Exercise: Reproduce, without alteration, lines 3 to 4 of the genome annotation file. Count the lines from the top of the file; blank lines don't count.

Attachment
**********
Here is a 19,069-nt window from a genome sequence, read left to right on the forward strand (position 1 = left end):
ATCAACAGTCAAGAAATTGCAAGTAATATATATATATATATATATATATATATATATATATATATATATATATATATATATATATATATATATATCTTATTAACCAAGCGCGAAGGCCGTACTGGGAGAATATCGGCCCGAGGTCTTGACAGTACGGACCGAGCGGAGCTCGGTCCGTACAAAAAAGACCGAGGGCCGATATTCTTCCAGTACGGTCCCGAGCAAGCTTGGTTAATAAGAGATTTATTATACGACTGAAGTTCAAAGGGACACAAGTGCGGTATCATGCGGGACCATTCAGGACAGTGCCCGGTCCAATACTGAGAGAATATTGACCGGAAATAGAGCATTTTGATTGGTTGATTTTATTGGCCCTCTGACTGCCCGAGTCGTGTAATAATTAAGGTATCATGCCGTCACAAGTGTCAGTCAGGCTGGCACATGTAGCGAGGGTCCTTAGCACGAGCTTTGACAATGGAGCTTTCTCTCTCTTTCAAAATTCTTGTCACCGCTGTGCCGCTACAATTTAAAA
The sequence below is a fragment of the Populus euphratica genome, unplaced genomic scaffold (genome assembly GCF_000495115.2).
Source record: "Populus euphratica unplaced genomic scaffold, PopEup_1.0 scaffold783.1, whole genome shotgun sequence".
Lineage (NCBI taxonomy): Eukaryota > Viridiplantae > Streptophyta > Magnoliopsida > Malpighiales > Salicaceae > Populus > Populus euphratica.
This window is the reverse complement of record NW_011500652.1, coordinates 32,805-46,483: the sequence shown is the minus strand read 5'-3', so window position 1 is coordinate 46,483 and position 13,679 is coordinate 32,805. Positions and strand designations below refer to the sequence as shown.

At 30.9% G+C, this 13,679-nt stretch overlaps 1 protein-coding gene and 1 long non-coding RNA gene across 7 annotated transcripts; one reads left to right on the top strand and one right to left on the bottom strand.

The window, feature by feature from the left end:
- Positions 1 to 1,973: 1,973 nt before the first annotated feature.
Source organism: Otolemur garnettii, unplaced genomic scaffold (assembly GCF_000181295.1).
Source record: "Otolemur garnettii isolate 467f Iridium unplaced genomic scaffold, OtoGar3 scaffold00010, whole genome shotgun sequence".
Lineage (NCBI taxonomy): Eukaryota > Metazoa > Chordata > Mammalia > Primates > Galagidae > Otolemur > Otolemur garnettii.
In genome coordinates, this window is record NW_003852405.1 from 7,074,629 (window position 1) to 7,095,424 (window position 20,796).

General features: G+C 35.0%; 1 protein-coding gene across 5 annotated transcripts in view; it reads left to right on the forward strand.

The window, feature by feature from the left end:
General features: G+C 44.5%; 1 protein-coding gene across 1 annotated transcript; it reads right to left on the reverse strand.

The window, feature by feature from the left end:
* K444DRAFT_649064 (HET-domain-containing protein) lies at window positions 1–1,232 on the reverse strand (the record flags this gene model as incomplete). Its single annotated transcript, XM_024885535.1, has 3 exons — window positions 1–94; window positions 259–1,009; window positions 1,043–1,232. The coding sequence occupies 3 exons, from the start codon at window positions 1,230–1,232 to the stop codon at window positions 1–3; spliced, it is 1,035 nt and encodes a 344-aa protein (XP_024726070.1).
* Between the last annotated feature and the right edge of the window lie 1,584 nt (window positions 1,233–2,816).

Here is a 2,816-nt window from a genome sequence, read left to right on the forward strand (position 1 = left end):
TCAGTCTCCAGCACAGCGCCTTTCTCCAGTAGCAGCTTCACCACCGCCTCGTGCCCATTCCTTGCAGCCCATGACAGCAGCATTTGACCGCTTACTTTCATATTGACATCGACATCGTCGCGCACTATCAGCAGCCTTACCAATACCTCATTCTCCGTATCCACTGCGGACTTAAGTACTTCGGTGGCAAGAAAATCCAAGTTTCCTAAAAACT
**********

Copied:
The sequence below is a fragment of the Populus euphratica genome, unplaced genomic scaffold (genome assembly GCF_000495115.2).
Source record: "Populus euphratica unplaced genomic scaffold, PopEup_1.0 scaffold783.1, whole genome shotgun sequence".